Saturday, May 26, 2012

Day 999 May 26, 1942

At 2.59 AM 780 miles Northeast of Iceland, U-703 attacks convoy PQ-16 hitting American SS Syros with 2 torpedoes, exploding ammunition in the 6390 tons of general war cargo. SS Syros breaks in 2 and sinks within 80 seconds (9 killed, 30 survivors picked up from the freezing sea by British minesweeper HMS Hazard but 2 die of exposure). Luftwaffe attacks on the convoy are unsuccessful.

Battle of Kharkov. Soviet troops continue attempting to breakout East towards the Soviet lines, but only advance 1 mile to the town of Lozovenka. Germans squeeze the surviving Red Army soldiers into an area of 15 square kilometers

Libya. While the British lay elaborate plans for their coming offensive, Rommel’s aims are simpler. He wants to get his tanks around the Allied defensive line to create havoc in their rearguard areas. Previous experience suggests this will precipitate an Allied flight back into Egypt, allowing Rommel to capture Tobruk. At 4 PM, after intensive bombing from German and Italian aircraft to break up the minefields, General Ludwig Crüwell attacks along the coast near Gazala with 4 Italian infantry divisions and some German motorized infantry. But this is a feint by Rommel; Crüwell has no tanks, only small aircraft engines mounted on trucks to stir up a massive dustcloud. While British General Ritchie congratulates himself for having place most of his infantry near the coast road to prevent a direct drive on Tobruk, all Rommel's tanks (German 15th and 21st Panzer and 90th light Divisions, plus Italian Ariete Division) are poised to attack around the Southern end of the Allied line.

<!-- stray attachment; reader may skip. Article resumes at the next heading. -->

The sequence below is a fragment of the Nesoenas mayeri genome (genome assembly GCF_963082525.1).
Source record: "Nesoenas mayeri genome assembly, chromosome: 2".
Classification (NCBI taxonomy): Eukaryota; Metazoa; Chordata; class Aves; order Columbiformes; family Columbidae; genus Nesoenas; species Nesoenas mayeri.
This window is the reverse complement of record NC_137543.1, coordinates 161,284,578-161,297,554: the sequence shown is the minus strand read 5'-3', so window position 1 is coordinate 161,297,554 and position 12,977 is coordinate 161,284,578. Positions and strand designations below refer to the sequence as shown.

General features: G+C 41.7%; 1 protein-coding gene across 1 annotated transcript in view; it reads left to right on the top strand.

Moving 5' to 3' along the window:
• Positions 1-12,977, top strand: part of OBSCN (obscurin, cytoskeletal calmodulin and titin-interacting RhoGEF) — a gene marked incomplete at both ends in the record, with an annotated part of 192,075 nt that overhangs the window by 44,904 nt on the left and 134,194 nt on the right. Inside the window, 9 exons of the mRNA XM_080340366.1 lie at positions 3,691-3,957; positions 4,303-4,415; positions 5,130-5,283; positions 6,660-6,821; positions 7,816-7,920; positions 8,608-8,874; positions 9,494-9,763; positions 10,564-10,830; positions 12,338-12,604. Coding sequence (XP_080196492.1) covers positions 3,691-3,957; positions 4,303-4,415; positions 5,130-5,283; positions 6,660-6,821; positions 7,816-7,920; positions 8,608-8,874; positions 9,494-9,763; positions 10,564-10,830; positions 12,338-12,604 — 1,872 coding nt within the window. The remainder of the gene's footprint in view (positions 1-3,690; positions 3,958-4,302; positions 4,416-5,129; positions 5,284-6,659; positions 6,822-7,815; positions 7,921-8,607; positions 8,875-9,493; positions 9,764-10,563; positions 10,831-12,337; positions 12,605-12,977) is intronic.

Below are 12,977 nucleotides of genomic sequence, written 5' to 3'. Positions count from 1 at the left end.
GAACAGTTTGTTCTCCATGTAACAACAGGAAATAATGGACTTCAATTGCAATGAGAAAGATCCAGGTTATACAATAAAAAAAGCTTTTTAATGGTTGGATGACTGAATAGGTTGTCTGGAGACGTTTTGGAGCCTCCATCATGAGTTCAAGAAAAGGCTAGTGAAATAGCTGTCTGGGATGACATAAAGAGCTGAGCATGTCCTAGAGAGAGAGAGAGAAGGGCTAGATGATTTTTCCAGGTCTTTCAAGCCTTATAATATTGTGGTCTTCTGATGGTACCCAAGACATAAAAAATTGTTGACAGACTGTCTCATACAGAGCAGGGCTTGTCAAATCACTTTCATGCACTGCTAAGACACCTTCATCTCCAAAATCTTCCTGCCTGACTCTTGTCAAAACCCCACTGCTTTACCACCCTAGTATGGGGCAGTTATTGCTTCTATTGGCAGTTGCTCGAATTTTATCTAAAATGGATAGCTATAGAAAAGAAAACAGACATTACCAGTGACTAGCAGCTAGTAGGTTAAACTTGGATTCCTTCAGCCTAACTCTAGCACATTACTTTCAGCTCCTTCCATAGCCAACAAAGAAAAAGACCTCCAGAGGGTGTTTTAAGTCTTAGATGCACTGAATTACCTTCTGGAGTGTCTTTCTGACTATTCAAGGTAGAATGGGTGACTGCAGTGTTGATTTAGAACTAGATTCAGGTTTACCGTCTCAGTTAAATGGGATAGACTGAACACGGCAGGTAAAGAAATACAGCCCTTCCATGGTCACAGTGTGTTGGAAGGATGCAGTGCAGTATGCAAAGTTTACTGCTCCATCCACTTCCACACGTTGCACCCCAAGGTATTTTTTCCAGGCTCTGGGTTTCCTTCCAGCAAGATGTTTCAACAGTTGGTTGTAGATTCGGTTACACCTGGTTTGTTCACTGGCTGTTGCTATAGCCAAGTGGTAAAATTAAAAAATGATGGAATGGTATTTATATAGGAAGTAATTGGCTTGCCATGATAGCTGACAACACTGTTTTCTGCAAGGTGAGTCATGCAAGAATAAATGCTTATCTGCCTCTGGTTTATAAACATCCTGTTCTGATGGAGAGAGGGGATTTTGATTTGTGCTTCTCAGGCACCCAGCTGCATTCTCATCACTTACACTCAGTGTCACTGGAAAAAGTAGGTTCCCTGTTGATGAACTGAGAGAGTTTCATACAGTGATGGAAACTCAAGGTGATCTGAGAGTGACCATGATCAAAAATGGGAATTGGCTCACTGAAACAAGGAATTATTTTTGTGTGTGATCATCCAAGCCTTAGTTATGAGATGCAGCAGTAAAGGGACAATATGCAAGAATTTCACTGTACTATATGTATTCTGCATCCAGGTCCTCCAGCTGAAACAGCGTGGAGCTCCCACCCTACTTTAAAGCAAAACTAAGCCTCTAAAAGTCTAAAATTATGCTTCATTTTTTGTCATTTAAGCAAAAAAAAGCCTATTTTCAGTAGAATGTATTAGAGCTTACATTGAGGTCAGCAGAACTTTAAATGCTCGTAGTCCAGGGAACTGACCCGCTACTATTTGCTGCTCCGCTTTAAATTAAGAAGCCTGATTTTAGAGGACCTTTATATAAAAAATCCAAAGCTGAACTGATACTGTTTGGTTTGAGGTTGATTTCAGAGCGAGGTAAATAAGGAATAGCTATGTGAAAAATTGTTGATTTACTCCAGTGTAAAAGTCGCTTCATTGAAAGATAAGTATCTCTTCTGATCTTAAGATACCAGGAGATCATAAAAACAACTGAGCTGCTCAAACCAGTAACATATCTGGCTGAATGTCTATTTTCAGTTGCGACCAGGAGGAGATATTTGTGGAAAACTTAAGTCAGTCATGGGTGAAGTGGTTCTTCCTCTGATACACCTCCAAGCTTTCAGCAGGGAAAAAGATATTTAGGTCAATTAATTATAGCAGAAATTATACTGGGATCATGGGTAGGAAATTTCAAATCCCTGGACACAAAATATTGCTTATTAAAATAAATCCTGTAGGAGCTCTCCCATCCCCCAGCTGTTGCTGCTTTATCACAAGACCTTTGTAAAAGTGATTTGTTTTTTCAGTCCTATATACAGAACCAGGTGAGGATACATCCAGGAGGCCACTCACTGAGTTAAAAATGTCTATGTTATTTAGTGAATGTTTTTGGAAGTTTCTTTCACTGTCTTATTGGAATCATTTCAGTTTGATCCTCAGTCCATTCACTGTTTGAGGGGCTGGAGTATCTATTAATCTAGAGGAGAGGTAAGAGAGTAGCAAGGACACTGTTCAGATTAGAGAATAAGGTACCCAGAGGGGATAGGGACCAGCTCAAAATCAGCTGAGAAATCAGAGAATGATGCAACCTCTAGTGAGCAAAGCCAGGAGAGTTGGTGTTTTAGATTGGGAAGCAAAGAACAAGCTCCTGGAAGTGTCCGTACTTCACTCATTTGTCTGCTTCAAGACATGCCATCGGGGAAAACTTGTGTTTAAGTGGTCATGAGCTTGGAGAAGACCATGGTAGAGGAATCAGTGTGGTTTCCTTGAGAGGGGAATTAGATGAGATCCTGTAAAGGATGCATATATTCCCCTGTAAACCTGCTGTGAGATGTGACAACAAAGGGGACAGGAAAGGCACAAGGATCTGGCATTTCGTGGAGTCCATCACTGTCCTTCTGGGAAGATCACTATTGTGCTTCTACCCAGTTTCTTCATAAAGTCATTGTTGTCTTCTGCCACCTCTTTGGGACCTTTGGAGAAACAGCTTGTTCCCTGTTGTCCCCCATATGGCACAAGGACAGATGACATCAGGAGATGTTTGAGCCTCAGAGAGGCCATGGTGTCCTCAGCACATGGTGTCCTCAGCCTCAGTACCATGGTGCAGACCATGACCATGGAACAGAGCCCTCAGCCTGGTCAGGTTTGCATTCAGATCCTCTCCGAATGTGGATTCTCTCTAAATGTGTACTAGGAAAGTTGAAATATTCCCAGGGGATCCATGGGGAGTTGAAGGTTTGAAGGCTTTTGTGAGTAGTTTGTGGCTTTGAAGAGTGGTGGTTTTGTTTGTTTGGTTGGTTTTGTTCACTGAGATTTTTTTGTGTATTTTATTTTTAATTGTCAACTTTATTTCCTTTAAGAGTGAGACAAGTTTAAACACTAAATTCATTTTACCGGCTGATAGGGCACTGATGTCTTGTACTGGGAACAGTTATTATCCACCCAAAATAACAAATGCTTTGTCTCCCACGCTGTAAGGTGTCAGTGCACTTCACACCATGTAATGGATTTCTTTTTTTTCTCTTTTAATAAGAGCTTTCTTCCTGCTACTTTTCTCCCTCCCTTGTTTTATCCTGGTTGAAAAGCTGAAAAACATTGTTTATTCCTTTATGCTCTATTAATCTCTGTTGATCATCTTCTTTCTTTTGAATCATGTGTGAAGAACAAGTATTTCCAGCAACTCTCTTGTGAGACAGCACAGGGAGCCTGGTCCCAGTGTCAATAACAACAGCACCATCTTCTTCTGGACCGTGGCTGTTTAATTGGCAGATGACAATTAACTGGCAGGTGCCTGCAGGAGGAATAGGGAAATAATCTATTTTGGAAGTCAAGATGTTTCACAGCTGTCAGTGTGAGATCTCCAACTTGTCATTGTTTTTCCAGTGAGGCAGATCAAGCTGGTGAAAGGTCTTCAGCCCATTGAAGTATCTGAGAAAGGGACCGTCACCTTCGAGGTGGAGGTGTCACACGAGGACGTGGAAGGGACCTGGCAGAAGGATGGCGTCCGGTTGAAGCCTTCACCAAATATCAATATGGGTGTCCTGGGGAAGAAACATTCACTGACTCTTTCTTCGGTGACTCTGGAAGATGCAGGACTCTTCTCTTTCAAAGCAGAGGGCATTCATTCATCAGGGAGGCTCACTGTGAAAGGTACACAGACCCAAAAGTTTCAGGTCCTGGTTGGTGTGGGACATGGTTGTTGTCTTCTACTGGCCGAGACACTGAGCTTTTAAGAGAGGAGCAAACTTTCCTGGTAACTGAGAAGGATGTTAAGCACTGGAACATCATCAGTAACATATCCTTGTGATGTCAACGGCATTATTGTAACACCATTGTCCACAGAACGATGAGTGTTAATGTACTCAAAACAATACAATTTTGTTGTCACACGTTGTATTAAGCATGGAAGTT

At 4.16 AM 125 miles Northwest of Montego Bay, Jamaica, U-103 sinks American SS Alcoa Carrier carrying 6500 tons of general cargo (all 35 hands escape in 2 lifeboats; 33 picked up 4 days later by a Cuban gunboat and 2 by a US Navy aircraft). At 11 AM in the Gulf of Mexico, U-106 sinks US tanker SS Carrabulle carrying 42,307 barrels of liquid asphalt (22 killed, 18 survivors picked up 15 hours later by American steamer SS Thompson Lykes).

I-9’s floatplane again reconnoiters Kiska Island at the western end of the Aleutian Islands.

In the Gulf of Mexico from 8 PM until 4 AM next morning, U-106 stalk American SS Atenas and the 2 ships exchange gunfire (U-106’s deck gun is out of order, so the 37 mm anti-aircraft gun is used instead). 7 holes in SS Atenas’ hull are plugged and 2 small fires are extinguished, allowing her to proceed to Cristóbal, Panama.

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